Stick and poke tattoos an outlet for self-expression

Sascha Wolf-Sorokin, Staff Writer

You head to CVS with some friends and you walk out with some India ink and a few needles. A few hours later, after some pain, you have yourself a brand-new tattoo.

There are many reasons that students at the high school might consider getting a stick-and-poke tattoo: To gain control of their own bodies, express oneself, or even rebel against typical culture.

A student who wished to remain anonymous, who has two stick-and-poke tattoos, said that stick-and-poke tattoos help give students a sense of control over themselves.

“You’re coming into yourself and you feel like you should be in control of your body: what you put in your body, what you do with your body, what you do with your mind or whatever,” she said. “You feel like you should be in control, but it feels like other people are controlling you: adults, teachers, parents. And to be able to change your body in a way, to pierce yourself and give yourself a tattoo is kind of a form of power. You’re taking control over your body.”

Senior Emilia Morgan, who has a stick-and-poke tattoo, said that although tattoos can be a creative way to express oneself, they do not necessarily need to have a deeper meaning.

“I think it can have meaning, but also it can just be, ’Oh this is pretty,’ which I never used to think before,” Morgan said. “I thought tattoos had to have meaning because they are permanent. But I think if you like something, and you like the design or idea of it for a very long time, it can totally be a way of expressing yourself on your body. It’s a really powerful idea because it is permanent, which is kind of scary.”

Junior Ian Roberson, who has a stick-and-poke tattoo, said that both stick-and-pokes and professional tattoos can help with creative expression, but professional ones can be more versatile in their results.

“I wouldn’t call myself or people who do stick-and-pokes an artist per se, but I do think there is an art to doing tattoos,” Roberson said. “Especially with more professional ones, I think that’s a much more creative way to express yourself because there is so much more you can do with it.”

According to Roberson stick-and-poke tattoos are generally in contrast with the typical culture at the high school.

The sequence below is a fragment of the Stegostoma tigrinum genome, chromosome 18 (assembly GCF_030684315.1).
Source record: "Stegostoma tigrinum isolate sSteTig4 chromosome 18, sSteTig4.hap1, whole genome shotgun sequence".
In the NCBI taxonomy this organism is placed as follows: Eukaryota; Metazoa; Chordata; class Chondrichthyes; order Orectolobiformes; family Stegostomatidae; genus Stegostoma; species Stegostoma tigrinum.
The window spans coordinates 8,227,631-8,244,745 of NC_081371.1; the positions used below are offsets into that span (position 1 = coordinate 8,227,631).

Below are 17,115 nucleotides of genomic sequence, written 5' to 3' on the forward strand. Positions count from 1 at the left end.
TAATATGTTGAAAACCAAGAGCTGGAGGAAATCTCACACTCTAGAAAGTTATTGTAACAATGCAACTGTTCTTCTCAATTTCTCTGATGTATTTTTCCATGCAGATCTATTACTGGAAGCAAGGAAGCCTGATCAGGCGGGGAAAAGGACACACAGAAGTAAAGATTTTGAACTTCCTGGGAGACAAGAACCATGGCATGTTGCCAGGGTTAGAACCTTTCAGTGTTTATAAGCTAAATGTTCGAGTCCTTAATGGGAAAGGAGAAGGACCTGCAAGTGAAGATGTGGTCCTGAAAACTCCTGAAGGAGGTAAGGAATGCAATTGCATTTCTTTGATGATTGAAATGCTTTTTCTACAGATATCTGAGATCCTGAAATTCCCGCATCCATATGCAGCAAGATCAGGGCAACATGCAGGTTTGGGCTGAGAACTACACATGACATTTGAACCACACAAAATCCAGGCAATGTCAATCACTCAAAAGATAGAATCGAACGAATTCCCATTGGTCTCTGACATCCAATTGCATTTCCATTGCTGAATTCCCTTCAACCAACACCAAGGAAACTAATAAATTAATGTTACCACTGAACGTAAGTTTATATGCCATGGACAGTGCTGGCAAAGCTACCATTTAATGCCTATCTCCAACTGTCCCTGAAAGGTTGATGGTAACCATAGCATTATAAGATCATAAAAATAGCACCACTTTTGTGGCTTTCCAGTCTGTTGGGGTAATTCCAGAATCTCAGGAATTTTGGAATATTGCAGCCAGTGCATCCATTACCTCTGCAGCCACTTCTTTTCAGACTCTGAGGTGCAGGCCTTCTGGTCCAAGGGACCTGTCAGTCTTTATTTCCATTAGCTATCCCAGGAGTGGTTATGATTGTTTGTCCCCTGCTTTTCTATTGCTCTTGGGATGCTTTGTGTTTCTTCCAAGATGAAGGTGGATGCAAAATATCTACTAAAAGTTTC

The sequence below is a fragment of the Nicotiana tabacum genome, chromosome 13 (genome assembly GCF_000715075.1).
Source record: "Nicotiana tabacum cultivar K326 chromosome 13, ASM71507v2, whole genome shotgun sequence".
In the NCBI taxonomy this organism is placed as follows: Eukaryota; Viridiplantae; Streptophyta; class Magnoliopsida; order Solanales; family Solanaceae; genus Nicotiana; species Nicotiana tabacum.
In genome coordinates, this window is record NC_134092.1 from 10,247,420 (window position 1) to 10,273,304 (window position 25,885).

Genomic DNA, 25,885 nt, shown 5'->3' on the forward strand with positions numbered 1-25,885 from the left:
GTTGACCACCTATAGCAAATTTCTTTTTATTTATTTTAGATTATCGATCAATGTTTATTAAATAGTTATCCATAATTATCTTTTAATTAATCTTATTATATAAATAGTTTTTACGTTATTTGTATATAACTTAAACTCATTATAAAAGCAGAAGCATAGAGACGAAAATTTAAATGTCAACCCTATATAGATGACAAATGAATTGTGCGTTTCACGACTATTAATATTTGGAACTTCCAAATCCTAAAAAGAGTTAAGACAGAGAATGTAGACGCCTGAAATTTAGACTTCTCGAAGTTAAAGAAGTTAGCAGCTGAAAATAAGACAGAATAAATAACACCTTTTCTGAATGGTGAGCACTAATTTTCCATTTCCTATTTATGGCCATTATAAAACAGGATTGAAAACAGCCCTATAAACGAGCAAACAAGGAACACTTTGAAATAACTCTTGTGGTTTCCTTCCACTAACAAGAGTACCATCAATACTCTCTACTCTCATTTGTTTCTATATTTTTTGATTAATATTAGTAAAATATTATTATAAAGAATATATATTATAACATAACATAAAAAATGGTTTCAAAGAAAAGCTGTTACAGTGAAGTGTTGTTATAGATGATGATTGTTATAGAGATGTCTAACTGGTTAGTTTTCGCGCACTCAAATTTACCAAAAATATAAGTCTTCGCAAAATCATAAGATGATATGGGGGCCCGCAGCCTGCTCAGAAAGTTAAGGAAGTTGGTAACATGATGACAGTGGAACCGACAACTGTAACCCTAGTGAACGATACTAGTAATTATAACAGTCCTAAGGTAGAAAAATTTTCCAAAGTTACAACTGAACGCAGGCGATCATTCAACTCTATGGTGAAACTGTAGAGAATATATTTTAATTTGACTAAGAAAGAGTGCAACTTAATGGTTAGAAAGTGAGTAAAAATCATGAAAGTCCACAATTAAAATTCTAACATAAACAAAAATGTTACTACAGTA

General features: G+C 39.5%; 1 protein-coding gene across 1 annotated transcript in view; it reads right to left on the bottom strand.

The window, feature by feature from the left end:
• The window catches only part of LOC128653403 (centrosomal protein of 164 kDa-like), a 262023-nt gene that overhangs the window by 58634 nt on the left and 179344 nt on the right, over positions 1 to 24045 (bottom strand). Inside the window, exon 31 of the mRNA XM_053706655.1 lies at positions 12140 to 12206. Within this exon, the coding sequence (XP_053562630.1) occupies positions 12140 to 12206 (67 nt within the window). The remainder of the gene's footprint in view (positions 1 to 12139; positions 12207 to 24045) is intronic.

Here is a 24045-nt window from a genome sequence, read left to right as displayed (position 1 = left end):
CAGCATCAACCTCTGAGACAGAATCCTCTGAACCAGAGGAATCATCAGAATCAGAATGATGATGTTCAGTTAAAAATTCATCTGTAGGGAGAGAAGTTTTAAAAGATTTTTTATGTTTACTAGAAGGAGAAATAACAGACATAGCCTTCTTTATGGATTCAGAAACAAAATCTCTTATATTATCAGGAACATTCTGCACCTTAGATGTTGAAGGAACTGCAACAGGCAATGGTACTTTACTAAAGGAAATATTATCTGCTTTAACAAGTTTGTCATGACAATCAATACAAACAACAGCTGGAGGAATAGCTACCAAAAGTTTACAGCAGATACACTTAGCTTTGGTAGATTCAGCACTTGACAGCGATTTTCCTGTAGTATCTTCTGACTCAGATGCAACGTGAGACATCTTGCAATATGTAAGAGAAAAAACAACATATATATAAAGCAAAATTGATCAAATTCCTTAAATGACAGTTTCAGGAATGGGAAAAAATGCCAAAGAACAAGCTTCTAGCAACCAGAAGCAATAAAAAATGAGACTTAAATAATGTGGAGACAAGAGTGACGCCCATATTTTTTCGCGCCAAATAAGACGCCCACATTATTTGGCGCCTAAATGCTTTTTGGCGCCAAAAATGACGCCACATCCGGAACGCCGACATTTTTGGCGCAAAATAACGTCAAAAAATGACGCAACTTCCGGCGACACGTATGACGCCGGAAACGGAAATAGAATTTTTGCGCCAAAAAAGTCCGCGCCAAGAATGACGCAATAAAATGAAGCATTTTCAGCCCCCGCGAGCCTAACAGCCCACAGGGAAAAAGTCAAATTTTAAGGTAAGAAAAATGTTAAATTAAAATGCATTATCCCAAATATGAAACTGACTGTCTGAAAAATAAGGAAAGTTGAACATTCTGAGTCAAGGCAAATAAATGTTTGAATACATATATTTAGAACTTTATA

“With stick-and-pokes, especially at the high school, it’s an edgy kind of hipster thing to do,” Roberson said. “Professional are safer, but the culture surrounding that is much larger, whereas stick-and-pokes is more counter-culture.”

Morgan also said that tattoos potentially contain cultural appropriation. According to Morgan, White students sometimes want a symbol because they think it looks cool but do not understand the cultural history behind that image.

“I also have friends who are students of color who want something that represents their heritage and where they’re from, and so that is definitely not cultural appropriation because they’re from that culture and they understand the history,” Morgan said. “I think tattoos, fashion and dress definitely can turn problematic because of cultural appropriation and the lack of understanding of marginalized cultures.”

The anonymous student said she got the tattoo at the spur of the moment, and that many students have also gotten stick-and-poke tattoos in a desire to rebel.

“It probably was rebellion to a certain extent, although I don’t think I felt that way,” she said. “I really just thought it was super cool, and I wanted to be cool.”

Morgan said getting a tattoo can be a powerful experience, even if the person who got it is unhappy with the outcome.

“Once you’ve made that decision you’re going to have to live with it, and if you don’t like it, that’s a teaching moment about responsibility and decision making,” Morgan said. “Even if someone does it out of rebellion, and they don’t like it, it’s still a moment that they are going to learn about decision making and choices. You need experiences where you make mistakes and then you learn from them.”

The viewpoints in this article are not connected to The Sagamore, which acknowledges the potential risks associated with getting a stick-and-poke tattoo.